Professor Salai Tun Than
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UPDATE (BURMA) Professor Salai Tun Than Released

UPDATE ON URGENT APPEAL UPDATE ON URGENT APPEAL UPDATE ON URGENT APPEAL

ASIAN HUMAN RIGHTS COMMISSION - URGENT APPEALS PROGRAM

Update on Statement: 28 April 2003

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UP-17-2003 (24-04-2003: Free Professor Dr. Salai Tun Than)

Update: 07 May 2003

UPDATE (BURMA) Professor Salai Tun Than Released

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Dear Friends

Great news! Professor Salai Tun Than has been released!

The Irrawaddy Online (05 May 2003) reported that, on Sunday, 4 May 2003, eighteen political prisoners, including Dr Tun Than, were released. Full story: http://www.irrawaddy.org/news/index.html?#dr, and part below:

Dr Salai Tun Than arrived home yesterday (04 May 2003) from Insein Prison after serving 18 months of a seven year sentence. Almost all the released prisoners were told that they were prohibited from engaging in any future political activities. As a condition of their release, they are held accountable under Section 401 of the Criminal Procedure Code, which states they will be reincarcerated for the remainder of their sentences if they found to be involved in politics. The release of the 18 political prisoners comes two days before the one-year anniversary of opposition leader Aung San Su Kyi's release from house arrest.

"Health and humanitarian concerns" governed the choice of who to set free, according to a statement released by the regime. "The releases are the latest in a series of efforts by the government to move Myanmar [Burma] closer to multiparty democracy and national reconciliation," the statement continued.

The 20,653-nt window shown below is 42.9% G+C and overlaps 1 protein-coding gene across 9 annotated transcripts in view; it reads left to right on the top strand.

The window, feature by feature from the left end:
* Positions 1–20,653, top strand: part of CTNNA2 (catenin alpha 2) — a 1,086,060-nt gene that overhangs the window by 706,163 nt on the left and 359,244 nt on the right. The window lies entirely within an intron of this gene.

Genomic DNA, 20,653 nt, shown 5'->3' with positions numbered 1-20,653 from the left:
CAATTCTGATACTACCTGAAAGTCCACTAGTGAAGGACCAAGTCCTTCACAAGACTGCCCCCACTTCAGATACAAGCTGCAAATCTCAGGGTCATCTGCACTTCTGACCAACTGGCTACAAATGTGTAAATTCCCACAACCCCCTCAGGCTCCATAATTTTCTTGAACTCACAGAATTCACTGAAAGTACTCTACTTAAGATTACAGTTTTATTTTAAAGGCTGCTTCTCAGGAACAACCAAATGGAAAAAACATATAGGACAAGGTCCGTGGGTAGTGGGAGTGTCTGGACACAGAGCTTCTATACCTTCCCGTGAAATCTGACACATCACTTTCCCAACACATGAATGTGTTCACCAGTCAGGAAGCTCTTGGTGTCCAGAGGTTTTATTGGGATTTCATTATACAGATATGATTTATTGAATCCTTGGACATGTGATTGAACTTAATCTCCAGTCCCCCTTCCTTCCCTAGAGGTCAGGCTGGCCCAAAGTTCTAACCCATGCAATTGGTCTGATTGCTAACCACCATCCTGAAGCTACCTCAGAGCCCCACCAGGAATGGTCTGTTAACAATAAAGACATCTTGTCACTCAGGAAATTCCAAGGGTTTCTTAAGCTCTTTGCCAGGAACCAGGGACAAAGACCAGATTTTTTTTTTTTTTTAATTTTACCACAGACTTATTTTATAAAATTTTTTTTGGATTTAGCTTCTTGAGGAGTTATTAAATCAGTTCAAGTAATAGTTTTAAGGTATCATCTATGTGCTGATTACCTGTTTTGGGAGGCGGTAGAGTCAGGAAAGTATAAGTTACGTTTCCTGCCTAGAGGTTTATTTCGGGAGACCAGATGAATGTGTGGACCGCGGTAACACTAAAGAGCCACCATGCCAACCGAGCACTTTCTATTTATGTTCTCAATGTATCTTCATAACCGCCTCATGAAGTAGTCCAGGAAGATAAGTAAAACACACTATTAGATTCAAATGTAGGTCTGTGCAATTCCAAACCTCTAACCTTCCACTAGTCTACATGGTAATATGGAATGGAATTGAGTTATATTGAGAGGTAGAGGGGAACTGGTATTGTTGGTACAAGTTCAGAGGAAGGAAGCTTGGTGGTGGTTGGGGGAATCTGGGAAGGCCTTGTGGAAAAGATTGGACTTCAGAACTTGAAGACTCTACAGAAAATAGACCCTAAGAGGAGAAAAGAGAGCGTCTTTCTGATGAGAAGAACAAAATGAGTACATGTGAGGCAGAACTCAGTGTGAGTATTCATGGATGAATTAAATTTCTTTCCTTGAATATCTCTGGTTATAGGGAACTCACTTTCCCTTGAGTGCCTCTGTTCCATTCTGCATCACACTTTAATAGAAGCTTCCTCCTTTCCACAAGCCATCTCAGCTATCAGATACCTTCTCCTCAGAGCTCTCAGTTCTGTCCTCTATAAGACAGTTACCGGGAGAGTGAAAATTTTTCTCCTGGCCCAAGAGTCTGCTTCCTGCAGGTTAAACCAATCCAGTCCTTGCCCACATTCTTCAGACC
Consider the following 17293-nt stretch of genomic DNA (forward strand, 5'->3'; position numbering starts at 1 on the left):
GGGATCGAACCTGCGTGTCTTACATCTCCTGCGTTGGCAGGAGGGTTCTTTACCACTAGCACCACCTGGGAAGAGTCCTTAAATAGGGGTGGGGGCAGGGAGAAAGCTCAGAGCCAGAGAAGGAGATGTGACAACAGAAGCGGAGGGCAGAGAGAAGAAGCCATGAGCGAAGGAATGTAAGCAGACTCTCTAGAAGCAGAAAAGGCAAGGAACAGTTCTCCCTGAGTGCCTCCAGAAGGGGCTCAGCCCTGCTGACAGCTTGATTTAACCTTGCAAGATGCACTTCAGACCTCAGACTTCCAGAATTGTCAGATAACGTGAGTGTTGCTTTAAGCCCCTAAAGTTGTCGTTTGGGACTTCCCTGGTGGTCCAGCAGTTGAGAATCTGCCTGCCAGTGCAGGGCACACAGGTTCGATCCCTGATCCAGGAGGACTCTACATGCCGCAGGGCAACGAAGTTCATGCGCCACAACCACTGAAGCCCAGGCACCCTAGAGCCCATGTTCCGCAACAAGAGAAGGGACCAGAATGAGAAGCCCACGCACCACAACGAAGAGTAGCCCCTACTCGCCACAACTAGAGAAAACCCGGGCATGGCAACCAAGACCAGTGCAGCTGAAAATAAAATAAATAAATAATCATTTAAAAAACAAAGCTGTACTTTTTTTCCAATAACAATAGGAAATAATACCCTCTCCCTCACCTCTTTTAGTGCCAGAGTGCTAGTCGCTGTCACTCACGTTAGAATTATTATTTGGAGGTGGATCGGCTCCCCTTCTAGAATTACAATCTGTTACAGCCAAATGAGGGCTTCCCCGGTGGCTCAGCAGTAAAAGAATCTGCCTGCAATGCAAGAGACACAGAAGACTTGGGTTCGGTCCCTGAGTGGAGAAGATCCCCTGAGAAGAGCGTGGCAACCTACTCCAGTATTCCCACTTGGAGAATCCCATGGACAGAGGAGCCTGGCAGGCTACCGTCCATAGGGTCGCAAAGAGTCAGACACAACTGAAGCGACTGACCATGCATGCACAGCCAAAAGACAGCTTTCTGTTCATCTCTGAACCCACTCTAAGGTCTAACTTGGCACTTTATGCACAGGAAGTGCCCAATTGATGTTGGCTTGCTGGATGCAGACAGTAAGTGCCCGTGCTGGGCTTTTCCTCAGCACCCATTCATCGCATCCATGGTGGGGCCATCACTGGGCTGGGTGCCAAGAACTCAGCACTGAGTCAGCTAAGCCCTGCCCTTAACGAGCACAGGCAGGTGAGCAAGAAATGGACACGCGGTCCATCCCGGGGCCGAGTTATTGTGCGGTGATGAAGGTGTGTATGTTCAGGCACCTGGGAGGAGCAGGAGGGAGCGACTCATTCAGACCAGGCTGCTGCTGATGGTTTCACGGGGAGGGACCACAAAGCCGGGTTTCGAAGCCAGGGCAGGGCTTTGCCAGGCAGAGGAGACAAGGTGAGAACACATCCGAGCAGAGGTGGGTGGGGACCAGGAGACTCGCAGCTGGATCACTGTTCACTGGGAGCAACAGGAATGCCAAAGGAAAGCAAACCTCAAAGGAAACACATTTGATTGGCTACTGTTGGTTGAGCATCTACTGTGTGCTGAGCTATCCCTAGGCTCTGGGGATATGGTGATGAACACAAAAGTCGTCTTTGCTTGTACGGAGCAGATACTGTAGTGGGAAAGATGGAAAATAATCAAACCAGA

Dr Salai Tun Than told The Irrawaddy yesterday (04 May 2003), "I staged a hunger strike for two days. I stopped it because the prison authorities gave into some of my demands. They promised not to investigate political prisoners who were interviewed by international organizations in prisons. They also gave me a Bible."

In addition, the authorities offered to be a conduit between Dr Tun Than and top government officials. "I think that my protest at City Hall would not be necessary any more, because the authorities told me that if I have something to talk to the government about, they will send it to Sr-Gen Than Shwe," said the professor. "But at the moment I don’t have anything to say."

As for future plans, he added, "I am not interested in politics. I want to continue my work on the rural development project." Regarding Burma’s political future, he commented, "I would like to see an elected government—whether military or civil—but it must be elected."

Three political prisoners were also released last week after serving 14 years. (from The Irrawaddy, 05 May 2003, by Kyaw Zwa Moe)

The Associated Press, 05 May 2003, reported that Dr Salai Tun Than, who is an alumnus of the University of Wisconsin-Madison and the University of Georgia, had also thanked students at those schools for demonstrating for his release from Insein Prison.

Dr Tun Than said that he was aware of appeals for his freedom, such as those made by the students from his old schools, U.S. lawmakers (including Wisconsin Sen. Russell Feingold and Georgia Rep. Max Burns), and human rights groups. "I'm thankful to them," he said.

Last week, U.S. Secretary of State Colin Powell described Myanmar's military government as a "despotic regime." As many as 1,400 other political prisoners are believed to still be detained. (from The Associated Press Worldstream, 05 May 2003, Daniel Lovering).

 

REFERENCES:

The Irrawaddy, 05 May 2003, Kyaw Zwa Moe.

Associated Press Worldstream, 05 May 2003, Daniel Lovering.

ASIAN HUMAN RIGHTS COMMISSION http://campaigns.ahrchk.net/tunthan/mainfile.php/general/5/

Free Political Prisoner Campaign Committee (Burma): http://www.fppcc.org/

Assistance Association for Political Prisoners (Burma): http://www.aappb.org/

IRRAWADDY: http://www.irrawaddy.org

Posted on 2003-05-07



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